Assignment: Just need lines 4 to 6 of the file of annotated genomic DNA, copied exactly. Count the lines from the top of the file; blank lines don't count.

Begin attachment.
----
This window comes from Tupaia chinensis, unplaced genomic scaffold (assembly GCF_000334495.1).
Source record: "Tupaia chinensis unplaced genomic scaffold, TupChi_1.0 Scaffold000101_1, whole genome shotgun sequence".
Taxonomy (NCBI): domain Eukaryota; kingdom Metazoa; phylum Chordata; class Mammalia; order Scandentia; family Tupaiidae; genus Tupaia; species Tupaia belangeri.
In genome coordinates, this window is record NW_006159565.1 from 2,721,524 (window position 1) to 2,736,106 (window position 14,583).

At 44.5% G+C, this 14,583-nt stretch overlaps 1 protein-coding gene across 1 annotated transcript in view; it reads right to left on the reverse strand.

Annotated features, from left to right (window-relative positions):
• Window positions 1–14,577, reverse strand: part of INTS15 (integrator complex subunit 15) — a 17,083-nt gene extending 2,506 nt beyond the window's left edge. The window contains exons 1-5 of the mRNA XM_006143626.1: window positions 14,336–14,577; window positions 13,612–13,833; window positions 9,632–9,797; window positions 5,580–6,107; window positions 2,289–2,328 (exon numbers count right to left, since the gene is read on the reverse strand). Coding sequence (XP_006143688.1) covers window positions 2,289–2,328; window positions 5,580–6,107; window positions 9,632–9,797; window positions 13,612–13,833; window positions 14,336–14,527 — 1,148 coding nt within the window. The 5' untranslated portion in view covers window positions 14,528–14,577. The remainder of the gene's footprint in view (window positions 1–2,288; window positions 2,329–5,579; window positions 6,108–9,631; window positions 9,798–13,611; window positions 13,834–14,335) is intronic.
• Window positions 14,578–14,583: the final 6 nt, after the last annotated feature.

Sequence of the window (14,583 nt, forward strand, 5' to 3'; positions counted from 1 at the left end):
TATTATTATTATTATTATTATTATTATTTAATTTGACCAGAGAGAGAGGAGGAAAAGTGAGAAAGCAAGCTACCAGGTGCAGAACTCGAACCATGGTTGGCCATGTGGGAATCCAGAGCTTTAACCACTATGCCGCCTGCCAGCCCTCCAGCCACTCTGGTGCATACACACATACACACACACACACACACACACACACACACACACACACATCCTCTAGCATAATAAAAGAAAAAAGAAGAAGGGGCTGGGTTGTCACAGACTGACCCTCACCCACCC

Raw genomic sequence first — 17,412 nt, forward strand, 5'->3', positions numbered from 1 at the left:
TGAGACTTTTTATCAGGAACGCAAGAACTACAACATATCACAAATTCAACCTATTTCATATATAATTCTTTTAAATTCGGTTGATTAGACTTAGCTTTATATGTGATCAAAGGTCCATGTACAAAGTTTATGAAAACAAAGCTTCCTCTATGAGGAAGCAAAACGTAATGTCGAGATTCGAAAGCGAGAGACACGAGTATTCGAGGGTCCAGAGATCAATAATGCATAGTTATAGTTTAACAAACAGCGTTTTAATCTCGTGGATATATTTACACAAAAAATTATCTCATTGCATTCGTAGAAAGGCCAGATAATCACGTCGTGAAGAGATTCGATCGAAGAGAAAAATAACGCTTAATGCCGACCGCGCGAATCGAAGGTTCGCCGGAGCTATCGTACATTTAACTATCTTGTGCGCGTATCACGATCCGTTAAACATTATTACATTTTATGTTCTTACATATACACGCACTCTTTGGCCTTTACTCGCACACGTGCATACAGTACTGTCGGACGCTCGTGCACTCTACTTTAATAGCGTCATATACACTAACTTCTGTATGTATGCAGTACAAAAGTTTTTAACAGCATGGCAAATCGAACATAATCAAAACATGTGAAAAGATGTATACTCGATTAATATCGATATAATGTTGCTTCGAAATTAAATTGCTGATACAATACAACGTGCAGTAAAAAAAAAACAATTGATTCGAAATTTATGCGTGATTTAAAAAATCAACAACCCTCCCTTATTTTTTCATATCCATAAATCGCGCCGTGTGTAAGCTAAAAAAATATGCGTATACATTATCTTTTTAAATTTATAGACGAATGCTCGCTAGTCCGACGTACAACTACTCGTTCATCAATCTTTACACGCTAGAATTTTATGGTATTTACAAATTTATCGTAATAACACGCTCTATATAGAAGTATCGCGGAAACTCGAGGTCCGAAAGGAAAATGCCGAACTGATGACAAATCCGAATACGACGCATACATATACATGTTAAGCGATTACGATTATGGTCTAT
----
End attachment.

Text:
In genome coordinates, this window is record NW_006159565.1 from 2,721,524 (window position 1) to 2,736,106 (window position 14,583).

At 44.5% G+C, this 14,583-nt stretch overlaps 1 protein-coding gene across 1 annotated transcript in view; it reads right to left on the reverse strand.

Annotated features, from left to right (window-relative positions):